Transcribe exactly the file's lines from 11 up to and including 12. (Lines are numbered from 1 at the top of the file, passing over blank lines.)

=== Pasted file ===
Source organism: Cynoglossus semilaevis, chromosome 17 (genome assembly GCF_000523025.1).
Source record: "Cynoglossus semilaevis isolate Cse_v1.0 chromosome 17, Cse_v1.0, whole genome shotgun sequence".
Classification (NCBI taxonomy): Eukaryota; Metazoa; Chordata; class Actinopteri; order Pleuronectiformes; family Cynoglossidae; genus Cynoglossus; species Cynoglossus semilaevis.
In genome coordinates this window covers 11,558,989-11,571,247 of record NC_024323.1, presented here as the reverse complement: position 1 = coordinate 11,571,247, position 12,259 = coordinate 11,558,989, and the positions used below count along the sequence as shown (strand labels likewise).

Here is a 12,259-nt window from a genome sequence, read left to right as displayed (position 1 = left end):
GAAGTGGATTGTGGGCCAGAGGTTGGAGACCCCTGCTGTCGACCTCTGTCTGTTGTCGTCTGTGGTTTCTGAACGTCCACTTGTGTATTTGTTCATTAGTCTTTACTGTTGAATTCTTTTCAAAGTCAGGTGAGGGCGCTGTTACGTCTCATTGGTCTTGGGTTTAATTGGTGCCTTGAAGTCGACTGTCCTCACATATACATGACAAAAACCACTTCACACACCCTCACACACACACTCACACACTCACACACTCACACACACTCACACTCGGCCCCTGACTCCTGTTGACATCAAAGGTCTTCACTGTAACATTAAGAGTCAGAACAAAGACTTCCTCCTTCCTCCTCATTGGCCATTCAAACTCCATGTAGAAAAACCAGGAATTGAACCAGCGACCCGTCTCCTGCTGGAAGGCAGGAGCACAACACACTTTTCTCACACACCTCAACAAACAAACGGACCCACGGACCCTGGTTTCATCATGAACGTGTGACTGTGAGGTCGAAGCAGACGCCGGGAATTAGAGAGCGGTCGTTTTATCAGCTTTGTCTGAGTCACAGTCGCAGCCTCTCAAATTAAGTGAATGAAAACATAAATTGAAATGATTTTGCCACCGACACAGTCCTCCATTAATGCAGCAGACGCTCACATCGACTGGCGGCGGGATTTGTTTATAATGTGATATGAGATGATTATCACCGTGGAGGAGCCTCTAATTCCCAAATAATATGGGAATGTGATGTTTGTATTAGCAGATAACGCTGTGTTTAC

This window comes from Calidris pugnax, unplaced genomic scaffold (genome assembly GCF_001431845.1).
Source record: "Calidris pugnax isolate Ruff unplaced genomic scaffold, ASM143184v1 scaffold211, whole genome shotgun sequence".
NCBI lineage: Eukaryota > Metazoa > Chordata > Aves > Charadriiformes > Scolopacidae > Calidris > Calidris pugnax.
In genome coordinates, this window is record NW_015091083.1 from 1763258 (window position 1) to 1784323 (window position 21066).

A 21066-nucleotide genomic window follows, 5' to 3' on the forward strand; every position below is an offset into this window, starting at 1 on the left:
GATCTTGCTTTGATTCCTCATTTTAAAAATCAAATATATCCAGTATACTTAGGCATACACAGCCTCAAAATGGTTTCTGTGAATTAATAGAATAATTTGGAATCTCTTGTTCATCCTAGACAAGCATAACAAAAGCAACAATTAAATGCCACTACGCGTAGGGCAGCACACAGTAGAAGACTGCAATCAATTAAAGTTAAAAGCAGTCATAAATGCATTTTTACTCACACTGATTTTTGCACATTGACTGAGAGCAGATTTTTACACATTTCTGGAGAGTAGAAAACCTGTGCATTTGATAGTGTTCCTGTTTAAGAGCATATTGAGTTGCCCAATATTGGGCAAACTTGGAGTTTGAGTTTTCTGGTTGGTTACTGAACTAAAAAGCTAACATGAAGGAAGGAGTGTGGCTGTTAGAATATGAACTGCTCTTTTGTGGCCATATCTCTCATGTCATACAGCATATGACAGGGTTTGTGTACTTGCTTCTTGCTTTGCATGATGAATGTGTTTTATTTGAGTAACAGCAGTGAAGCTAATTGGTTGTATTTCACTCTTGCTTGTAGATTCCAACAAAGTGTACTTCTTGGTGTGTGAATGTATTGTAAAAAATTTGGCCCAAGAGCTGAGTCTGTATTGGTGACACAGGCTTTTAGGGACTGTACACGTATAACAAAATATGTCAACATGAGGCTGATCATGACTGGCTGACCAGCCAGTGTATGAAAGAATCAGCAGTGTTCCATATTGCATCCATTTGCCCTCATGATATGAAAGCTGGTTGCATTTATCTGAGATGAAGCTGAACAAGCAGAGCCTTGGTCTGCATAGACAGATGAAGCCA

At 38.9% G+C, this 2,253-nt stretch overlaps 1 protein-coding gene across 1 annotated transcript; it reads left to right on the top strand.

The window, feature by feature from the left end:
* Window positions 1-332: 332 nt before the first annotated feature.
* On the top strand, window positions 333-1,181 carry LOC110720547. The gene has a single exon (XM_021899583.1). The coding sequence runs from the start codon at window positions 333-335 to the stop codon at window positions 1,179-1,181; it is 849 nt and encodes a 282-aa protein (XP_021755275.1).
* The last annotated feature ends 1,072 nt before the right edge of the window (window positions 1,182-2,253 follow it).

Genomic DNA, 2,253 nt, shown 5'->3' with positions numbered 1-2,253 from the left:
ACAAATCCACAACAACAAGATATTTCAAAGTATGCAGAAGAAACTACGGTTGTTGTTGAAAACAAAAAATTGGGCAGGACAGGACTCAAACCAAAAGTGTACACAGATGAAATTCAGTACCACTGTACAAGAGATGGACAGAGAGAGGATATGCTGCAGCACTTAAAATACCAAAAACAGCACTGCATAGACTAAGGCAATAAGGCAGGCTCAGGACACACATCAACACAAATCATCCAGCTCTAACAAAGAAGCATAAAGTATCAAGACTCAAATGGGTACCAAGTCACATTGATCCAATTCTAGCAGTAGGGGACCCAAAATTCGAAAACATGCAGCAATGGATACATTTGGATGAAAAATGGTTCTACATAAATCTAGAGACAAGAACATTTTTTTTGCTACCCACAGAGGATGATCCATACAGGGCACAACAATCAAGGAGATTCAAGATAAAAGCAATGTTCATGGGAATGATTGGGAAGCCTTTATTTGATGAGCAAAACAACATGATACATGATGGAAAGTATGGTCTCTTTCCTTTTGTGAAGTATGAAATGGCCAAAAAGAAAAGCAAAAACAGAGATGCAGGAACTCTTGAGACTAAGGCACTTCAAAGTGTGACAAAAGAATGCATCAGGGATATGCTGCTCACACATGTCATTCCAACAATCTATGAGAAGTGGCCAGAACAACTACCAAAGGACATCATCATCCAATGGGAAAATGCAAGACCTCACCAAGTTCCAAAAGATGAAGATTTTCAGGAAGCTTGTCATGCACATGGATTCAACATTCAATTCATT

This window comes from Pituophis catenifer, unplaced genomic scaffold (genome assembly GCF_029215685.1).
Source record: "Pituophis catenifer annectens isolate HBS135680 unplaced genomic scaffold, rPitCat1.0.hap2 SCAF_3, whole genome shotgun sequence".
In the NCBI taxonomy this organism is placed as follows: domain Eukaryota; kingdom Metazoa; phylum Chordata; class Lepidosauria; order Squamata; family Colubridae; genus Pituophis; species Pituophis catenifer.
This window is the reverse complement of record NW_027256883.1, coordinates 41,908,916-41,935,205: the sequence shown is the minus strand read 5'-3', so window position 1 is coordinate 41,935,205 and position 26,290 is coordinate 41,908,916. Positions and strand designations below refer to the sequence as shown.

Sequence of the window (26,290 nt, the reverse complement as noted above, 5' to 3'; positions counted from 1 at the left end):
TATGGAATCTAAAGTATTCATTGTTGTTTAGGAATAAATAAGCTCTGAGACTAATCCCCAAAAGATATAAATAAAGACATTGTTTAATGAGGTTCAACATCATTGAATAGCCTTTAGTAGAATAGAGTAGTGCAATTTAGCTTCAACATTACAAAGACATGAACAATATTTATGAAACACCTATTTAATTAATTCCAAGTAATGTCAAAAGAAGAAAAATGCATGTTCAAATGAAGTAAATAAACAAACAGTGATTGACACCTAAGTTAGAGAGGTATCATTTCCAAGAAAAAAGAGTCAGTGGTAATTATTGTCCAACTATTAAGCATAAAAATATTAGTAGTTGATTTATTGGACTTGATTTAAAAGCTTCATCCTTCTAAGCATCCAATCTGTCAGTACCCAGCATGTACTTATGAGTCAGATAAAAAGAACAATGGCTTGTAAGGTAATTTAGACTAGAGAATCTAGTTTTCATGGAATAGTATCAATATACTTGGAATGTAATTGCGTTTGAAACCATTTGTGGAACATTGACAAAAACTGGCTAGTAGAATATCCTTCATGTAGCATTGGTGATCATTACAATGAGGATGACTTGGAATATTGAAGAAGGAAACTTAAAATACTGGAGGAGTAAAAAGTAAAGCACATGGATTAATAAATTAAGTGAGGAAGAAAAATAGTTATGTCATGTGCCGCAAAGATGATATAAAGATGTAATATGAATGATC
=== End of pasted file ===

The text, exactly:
A 21066-nucleotide genomic window follows, 5' to 3' on the forward strand; every position below is an offset into this window, starting at 1 on the left:
GATCTTGCTTTGATTCCTCATTTTAAAAATCAAATATATCCAGTATACTTAGGCATACACAGCCTCAAAATGGTTTCTGTGAATTAATAGAATAATTTGGAATCTCTTGTTCATCCTAGACAAGCATAACAAAAGCAACAATTAAATGCCACTACGCGTAGGGCAGCACACAGTAGAAGACTGCAATCAATTAAAGTTAAAAGCAGTCATAAATGCATTTTTACTCACACTGATTTTTGCACATTGACTGAGAGCAGATTTTTACACATTTCTGGAGAGTAGAAAACCTGTGCATTTGATAGTGTTCCTGTTTAAGAGCATATTGAGTTGCCCAATATTGGGCAAACTTGGAGTTTGAGTTTTCTGGTTGGTTACTGAACTAAAAAGCTAACATGAAGGAAGGAGTGTGGCTGTTAGAATATGAACTGCTCTTTTGTGGCCATATCTCTCATGTCATACAGCATATGACAGGGTTTGTGTACTTGCTTCTTGCTTTGCATGATGAATGTGTTTTATTTGAGTAACAGCAGTGAAGCTAATTGGTTGTATTTCACTCTTGCTTGTAGATTCCAACAAAGTGTACTTCTTGGTGTGTGAATGTATTGTAAAAAATTTGGCCCAAGAGCTGAGTCTGTATTGGTGACACAGGCTTTTAGGGACTGTACACGTATAACAAAATATGTCAACATGAGGCTGATCATGACTGGCTGACCAGCCAGTGTATGAAAGAATCAGCAGTGTTCCATATTGCATCCATTTGCCCTCATGATATGAAAGCTGGTTGCATTTATCTGAGATGAAGCTGAACAAGCAGAGCCTTGGTCTGCATAGACAGATGAAGCCA